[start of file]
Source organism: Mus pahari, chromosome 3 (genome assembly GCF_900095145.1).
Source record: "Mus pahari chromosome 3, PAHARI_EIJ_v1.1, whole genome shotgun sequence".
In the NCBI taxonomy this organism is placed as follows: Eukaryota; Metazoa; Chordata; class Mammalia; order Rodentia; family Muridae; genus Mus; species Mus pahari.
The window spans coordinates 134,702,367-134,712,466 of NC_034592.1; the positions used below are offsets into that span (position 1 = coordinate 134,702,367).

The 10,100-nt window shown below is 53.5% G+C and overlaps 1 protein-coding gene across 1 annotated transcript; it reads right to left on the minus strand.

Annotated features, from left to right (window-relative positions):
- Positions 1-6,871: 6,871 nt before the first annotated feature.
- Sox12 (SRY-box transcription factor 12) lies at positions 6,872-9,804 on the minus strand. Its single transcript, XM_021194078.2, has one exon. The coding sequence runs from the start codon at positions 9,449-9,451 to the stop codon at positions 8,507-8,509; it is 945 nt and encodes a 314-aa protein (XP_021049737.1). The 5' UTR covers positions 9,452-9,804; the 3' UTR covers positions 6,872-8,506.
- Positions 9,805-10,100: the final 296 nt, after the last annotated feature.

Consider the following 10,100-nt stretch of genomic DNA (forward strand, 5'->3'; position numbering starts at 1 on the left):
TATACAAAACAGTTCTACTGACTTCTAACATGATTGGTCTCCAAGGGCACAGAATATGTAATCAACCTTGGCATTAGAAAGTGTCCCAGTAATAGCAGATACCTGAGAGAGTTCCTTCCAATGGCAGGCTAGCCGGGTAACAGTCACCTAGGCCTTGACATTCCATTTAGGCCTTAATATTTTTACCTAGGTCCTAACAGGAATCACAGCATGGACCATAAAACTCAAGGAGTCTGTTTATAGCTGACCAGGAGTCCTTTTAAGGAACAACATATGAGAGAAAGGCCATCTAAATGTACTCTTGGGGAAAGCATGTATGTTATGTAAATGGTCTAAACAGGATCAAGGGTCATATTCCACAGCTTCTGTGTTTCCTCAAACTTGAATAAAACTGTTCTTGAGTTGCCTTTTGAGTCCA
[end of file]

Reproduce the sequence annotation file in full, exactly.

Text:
Source organism: Mus pahari, chromosome 3 (genome assembly GCF_900095145.1).
Source record: "Mus pahari chromosome 3, PAHARI_EIJ_v1.1, whole genome shotgun sequence".
In the NCBI taxonomy this organism is placed as follows: Eukaryota; Metazoa; Chordata; class Mammalia; order Rodentia; family Muridae; genus Mus; species Mus pahari.
The window spans coordinates 134,702,367-134,712,466 of NC_034592.1; the positions used below are offsets into that span (position 1 = coordinate 134,702,367).

The 10,100-nt window shown below is 53.5% G+C and overlaps 1 protein-coding gene across 1 annotated transcript; it reads right to left on the minus strand.

Annotated features, from left to right (window-relative positions):
- Positions 1-6,871: 6,871 nt before the first annotated feature.
- Sox12 (SRY-box transcription factor 12) lies at positions 6,872-9,804 on the minus strand. Its single transcript, XM_021194078.2, has one exon. The coding sequence runs from the start codon at positions 9,449-9,451 to the stop codon at positions 8,507-8,509; it is 945 nt and encodes a 314-aa protein (XP_021049737.1). The 5' UTR covers positions 9,452-9,804; the 3' UTR covers positions 6,872-8,506.
- Positions 9,805-10,100: the final 296 nt, after the last annotated feature.

Consider the following 10,100-nt stretch of genomic DNA (forward strand, 5'->3'; position numbering starts at 1 on the left):
TATACAAAACAGTTCTACTGACTTCTAACATGATTGGTCTCCAAGGGCACAGAATATGTAATCAACCTTGGCATTAGAAAGTGTCCCAGTAATAGCAGATACCTGAGAGAGTTCCTTCCAATGGCAGGCTAGCCGGGTAACAGTCACCTAGGCCTTGACATTCCATTTAGGCCTTAATATTTTTACCTAGGTCCTAACAGGAATCACAGCATGGACCATAAAACTCAAGGAGTCTGTTTATAGCTGACCAGGAGTCCTTTTAAGGAACAACATATGAGAGAAAGGCCATCTAAATGTACTCTTGGGGAAAGCATGTATGTTATGTAAATGGTCTAAACAGGATCAAGGGTCATATTCCACAGCTTCTGTGTTTCCTCAAACTTGAATAAAACTGTTCTTGAGTTGCCTTTTGAGTCCA